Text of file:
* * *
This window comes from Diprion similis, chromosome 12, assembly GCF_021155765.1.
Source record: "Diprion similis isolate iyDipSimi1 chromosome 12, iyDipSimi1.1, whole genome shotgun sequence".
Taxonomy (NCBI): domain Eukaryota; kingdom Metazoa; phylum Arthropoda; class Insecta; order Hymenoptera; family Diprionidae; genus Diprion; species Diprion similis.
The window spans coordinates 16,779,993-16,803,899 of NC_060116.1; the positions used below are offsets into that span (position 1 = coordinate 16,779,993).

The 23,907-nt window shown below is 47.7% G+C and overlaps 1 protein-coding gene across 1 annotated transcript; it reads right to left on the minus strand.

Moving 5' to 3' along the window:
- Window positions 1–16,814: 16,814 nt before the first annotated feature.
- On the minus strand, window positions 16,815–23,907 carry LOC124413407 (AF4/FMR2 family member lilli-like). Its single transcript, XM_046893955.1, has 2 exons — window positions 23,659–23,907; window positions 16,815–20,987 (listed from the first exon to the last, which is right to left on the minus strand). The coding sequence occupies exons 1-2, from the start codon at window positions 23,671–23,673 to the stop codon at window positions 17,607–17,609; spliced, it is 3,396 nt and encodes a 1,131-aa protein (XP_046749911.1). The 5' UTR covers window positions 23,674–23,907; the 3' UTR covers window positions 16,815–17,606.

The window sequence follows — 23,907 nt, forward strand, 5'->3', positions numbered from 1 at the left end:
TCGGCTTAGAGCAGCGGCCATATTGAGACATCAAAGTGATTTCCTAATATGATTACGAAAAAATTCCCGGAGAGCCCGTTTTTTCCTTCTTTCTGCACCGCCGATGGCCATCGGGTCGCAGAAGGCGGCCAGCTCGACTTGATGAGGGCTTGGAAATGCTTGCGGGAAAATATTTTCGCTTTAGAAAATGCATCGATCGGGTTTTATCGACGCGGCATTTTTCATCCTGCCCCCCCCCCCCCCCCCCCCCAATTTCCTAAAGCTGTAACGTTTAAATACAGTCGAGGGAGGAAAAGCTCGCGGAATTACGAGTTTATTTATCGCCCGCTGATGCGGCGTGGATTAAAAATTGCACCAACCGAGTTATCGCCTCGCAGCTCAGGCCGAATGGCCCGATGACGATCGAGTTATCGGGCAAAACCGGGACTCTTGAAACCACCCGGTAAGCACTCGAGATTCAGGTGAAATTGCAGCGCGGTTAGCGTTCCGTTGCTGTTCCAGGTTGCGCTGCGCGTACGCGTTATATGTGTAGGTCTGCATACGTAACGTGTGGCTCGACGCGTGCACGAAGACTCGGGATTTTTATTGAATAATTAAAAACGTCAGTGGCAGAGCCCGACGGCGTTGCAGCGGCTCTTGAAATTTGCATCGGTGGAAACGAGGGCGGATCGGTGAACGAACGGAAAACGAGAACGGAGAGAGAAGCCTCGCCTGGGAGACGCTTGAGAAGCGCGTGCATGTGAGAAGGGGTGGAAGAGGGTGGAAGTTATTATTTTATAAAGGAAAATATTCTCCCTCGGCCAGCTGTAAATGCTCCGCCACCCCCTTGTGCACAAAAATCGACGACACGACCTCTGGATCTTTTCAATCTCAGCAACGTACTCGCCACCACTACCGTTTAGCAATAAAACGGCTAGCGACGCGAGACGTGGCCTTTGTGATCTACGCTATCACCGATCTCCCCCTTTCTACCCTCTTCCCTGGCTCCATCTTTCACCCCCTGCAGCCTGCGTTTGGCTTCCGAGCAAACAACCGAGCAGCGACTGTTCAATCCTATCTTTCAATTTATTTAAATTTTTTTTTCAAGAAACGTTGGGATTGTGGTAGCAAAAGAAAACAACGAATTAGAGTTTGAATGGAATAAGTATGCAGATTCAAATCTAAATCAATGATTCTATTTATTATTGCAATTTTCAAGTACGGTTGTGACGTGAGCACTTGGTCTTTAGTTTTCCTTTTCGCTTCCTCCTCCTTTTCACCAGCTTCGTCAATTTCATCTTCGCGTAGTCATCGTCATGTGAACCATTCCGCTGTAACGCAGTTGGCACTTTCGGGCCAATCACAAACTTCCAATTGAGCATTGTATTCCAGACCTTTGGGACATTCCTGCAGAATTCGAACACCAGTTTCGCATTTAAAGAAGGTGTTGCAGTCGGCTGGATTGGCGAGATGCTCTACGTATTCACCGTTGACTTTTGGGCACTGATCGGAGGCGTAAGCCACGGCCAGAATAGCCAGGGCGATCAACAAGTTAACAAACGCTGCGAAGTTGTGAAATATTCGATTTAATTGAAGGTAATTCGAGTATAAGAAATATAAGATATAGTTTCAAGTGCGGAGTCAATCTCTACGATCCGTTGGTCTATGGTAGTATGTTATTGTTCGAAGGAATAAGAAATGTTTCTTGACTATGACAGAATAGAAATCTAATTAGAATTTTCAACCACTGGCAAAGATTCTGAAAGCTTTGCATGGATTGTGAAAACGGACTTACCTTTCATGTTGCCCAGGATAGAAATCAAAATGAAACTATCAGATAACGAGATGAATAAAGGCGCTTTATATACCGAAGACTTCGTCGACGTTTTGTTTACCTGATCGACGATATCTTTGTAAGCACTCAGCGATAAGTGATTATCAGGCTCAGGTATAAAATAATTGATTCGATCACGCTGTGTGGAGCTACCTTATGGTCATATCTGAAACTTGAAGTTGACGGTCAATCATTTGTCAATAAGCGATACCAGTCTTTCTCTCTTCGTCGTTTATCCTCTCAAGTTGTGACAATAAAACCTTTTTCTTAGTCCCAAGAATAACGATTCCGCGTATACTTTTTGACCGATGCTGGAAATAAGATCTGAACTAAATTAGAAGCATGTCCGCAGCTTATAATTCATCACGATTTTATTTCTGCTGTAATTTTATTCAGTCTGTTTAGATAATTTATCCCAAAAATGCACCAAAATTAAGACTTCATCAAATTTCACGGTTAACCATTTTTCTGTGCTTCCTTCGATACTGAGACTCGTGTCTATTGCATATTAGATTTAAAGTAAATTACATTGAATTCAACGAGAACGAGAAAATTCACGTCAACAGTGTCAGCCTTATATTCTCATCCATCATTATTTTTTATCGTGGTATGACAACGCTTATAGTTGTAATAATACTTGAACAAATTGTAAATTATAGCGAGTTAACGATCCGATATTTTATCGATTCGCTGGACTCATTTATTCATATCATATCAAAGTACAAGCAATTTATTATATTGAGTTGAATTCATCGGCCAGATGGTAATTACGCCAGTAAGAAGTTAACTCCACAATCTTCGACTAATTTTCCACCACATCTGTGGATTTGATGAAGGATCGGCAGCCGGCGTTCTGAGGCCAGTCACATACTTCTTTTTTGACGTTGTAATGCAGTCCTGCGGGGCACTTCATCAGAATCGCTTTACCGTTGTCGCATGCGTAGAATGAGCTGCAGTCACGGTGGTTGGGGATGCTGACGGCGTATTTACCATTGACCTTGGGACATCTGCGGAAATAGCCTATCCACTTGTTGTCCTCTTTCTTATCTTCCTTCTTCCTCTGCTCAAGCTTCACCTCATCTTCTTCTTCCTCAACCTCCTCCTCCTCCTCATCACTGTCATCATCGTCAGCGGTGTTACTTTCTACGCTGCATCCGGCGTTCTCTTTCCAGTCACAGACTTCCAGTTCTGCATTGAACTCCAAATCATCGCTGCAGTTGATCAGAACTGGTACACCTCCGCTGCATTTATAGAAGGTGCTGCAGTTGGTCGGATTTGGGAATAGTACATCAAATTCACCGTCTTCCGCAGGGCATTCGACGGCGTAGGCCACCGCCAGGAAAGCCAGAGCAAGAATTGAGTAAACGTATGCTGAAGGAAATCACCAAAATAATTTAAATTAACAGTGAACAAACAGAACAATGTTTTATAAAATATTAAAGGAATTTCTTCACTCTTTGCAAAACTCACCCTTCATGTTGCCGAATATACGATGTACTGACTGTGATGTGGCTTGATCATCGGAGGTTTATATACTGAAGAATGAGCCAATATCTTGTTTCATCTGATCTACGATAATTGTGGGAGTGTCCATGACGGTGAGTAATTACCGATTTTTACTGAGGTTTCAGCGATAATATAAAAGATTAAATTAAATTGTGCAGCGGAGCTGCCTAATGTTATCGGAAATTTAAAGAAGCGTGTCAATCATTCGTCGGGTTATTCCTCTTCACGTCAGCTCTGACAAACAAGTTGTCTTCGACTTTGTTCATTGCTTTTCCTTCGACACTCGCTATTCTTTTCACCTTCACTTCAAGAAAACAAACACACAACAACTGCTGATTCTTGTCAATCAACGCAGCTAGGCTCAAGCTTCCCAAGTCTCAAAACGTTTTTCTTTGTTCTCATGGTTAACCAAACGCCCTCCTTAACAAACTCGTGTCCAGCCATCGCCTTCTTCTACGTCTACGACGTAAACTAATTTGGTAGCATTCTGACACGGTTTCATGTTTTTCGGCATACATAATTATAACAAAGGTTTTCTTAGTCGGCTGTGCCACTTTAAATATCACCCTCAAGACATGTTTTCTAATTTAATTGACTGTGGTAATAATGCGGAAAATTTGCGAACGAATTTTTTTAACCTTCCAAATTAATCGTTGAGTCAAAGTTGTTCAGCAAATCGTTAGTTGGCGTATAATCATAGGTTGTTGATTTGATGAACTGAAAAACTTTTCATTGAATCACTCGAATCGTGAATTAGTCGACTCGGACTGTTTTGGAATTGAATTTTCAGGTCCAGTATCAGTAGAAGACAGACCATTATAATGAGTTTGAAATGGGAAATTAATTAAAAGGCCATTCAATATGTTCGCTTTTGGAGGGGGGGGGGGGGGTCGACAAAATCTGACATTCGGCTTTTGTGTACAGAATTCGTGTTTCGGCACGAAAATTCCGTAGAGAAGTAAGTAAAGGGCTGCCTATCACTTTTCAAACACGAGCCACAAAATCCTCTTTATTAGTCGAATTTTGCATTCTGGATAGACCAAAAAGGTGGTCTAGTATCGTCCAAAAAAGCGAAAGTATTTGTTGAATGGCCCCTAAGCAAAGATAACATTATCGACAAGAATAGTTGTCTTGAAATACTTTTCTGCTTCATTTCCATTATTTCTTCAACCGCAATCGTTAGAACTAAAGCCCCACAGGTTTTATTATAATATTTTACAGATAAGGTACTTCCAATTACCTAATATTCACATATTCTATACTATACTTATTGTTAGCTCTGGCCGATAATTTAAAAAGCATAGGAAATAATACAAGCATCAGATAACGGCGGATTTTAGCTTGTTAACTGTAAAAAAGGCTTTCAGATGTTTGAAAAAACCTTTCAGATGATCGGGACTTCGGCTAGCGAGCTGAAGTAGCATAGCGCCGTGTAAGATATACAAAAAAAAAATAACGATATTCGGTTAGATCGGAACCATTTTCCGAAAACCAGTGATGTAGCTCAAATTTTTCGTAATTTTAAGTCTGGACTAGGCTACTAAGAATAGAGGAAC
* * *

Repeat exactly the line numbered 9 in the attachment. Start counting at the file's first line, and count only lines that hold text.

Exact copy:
The window sequence follows — 23,907 nt, forward strand, 5'->3', positions numbered from 1 at the left end: